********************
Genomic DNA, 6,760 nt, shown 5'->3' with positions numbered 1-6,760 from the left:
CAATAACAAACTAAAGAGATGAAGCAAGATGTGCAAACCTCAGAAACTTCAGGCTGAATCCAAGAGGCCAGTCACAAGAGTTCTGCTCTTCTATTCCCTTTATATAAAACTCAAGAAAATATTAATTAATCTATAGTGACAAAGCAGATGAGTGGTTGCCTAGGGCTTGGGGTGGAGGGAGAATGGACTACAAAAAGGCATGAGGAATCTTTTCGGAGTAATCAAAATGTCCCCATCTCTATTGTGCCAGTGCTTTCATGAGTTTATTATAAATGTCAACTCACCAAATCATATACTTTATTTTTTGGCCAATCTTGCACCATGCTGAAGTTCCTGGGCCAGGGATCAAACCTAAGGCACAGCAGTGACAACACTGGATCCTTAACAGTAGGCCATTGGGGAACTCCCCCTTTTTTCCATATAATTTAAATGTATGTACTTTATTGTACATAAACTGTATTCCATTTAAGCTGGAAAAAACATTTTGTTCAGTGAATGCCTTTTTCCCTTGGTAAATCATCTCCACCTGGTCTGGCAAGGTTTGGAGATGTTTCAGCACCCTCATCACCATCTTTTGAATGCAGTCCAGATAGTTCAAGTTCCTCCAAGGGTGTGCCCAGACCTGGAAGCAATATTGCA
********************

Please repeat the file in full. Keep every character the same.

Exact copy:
Genomic DNA, 6,760 nt, shown 5'->3' with positions numbered 1-6,760 from the left:
CAATAACAAACTAAAGAGATGAAGCAAGATGTGCAAACCTCAGAAACTTCAGGCTGAATCCAAGAGGCCAGTCACAAGAGTTCTGCTCTTCTATTCCCTTTATATAAAACTCAAGAAAATATTAATTAATCTATAGTGACAAAGCAGATGAGTGGTTGCCTAGGGCTTGGGGTGGAGGGAGAATGGACTACAAAAAGGCATGAGGAATCTTTTCGGAGTAATCAAAATGTCCCCATCTCTATTGTGCCAGTGCTTTCATGAGTTTATTATAAATGTCAACTCACCAAATCATATACTTTATTTTTTGGCCAATCTTGCACCATGCTGAAGTTCCTGGGCCAGGGATCAAACCTAAGGCACAGCAGTGACAACACTGGATCCTTAACAGTAGGCCATTGGGGAACTCCCCCTTTTTTCCATATAATTTAAATGTATGTACTTTATTGTACATAAACTGTATTCCATTTAAGCTGGAAAAAACATTTTGTTCAGTGAATGCCTTTTTCCCTTGGTAAATCATCTCCACCTGGTCTGGCAAGGTTTGGAGATGTTTCAGCACCCTCATCACCATCTTTTGAATGCAGTCCAGATAGTTCAAGTTCCTCCAAGGGTGTGCCCAGACCTGGAAGCAATATTGCA